Historical Summary of Mine Disasters in the United States - Volume II
Explosion at Itmann Kills 5 Miners
Post Herald and Register, Beckley, West Virginia
December 17, 1972
Mullens (RNS) -- A spokesman at Wyoming General Hospital, quoting Dr. George Fordham of Mullens, who had been at the scene, said the five men listed earlier as unaccounted for in the Saturday explosion at Itmann No. 3 mine were "all dead."
The bodies of the five men were brought to Wyoming General Hospital about 11:45 p.m.
They were identified as:
Bill Hatfield, 44, of New Richmond
Nathan Lacy Akers, 27, Princewick
Larry Akers, 22, of Covel
Itmann (RNS) -- Three of eight miners trapped underground in an explosion at Itmann Coal Company Mine No. 3 were listed in "critical" condition at Wyoming General Hospital in nearby Mullens late Saturday night.
Although there were unofficial reports that all eight of the men trapped when the explosion ripped through the mine at 3:40 p.m. had been found, the fate of the other five was indefinite and there were mounting fears the lack of a report on them was ominous.
The three brought out by rescue crews about six hours after the explosion were identified as Larry Bailey, 23, of Brenton; Dallas Mullins, 32, of Pineville; and Jerry Billings, age and address not available. Bailey had received emergency treatment and had been admitted to the hospital. Mullins and Billings were still undergoing emergency treatment at 10:30 p.m.
One of the five missing men was identified as Bill Hatfield of New Richmond, president of the local union (No. 9690) at Itmann.
Two rescue teams were reported in the area where the three men were found alive, a spokesman for Consolidation Coal Co., parent firm of Itmann Coal, said. At least two other rescue teams, physicians and ambulances were standing by.
"Maybe these men were on the way out. Nobody knows at this point," the spokesman said.
The spokesman said the men were located about 6,000 to 7,000 feet from the outside of the drift mine. There is both a drift opening and a shaft opening (through Itmann Mine No. 4) access to the mine and it was unclear which of these the distances referred to. The explosion was said to have occurred about 2,500 feet from the pit opening.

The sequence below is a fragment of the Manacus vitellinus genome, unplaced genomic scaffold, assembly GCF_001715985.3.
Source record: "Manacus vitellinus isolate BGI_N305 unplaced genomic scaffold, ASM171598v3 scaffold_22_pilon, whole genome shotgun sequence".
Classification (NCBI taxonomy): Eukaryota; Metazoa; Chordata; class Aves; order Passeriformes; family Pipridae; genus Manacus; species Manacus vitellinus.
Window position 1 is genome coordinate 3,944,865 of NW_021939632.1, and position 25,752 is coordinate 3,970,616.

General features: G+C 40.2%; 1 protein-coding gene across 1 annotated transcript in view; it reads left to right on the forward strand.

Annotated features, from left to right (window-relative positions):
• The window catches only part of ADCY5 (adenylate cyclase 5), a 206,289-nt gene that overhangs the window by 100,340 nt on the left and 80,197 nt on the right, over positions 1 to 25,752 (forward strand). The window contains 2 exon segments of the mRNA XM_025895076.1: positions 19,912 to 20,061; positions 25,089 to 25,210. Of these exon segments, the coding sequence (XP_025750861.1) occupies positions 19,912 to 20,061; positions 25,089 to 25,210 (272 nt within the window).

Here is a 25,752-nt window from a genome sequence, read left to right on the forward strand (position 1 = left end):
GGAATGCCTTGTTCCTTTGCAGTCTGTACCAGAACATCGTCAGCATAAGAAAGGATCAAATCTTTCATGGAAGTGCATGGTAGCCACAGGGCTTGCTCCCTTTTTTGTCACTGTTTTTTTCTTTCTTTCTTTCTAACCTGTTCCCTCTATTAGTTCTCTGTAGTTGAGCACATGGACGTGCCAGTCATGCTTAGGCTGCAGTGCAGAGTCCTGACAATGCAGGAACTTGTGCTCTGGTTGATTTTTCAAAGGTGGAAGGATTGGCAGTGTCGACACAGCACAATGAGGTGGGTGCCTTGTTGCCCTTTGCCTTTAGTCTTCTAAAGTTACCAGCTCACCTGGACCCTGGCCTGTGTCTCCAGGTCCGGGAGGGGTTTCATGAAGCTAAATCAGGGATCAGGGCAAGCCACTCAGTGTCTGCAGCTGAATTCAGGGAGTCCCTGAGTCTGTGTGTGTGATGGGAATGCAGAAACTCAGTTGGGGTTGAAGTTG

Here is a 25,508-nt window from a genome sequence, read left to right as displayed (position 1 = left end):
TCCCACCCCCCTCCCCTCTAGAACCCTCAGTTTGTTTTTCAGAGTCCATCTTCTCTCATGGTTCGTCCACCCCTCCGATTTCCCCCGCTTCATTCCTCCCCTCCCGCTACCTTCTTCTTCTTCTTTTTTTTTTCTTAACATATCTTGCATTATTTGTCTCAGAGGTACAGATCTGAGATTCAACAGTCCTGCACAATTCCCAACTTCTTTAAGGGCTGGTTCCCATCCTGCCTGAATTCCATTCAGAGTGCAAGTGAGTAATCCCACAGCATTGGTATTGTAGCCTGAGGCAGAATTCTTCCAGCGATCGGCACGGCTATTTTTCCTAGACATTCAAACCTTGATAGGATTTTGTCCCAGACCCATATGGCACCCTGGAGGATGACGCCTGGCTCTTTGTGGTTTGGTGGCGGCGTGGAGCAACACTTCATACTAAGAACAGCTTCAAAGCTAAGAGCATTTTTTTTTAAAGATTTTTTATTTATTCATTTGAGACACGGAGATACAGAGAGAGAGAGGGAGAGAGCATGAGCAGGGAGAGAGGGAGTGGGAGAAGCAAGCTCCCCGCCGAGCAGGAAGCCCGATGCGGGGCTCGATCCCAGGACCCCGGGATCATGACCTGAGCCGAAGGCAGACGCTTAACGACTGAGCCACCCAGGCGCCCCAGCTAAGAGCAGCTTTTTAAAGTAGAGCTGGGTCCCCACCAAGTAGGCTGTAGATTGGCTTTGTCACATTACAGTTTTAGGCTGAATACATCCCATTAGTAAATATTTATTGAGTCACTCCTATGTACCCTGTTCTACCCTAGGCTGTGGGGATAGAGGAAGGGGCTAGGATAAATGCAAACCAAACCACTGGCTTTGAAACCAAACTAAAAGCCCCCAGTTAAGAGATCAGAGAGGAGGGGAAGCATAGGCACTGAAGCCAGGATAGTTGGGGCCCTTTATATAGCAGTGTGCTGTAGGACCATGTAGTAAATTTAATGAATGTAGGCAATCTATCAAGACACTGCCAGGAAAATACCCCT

Itmann No. 3 is classified as a "gassy" mine but officials said the origin of the explosion had not been determined definitely. The Consolidation spokesman said miners who escaped the blast reported that there was no fire. The three injured men, however, all suffered extensive burns from the explosion.
The explosion was an extensive one. Rescue teams reportedly were hampered in their efforts to reach the other five men because they had to rebuild airways as they advanced. The explosion had ripped out 25 "stoppers" (cinder block brattices that direct the life-giving air pumped by huge fans into the working areas).
The Saturday explosion was said to have occurred in the "Cabin Creek Four Panel" section of the mine where a continuous miner device was being used. An explosion had occurred in a nearby section where a "German Plow" machine was being used in December, 1971.
The explosion occurred while the day shift was still in the mines. The workers were thought to have been on their way out when it occurred. About 70 miners, on the pit opening side of the explosion, escaped, according to William Starling, vice president of Pocahontas Coal Co., a Consolidation subsidiary, who was at the scene.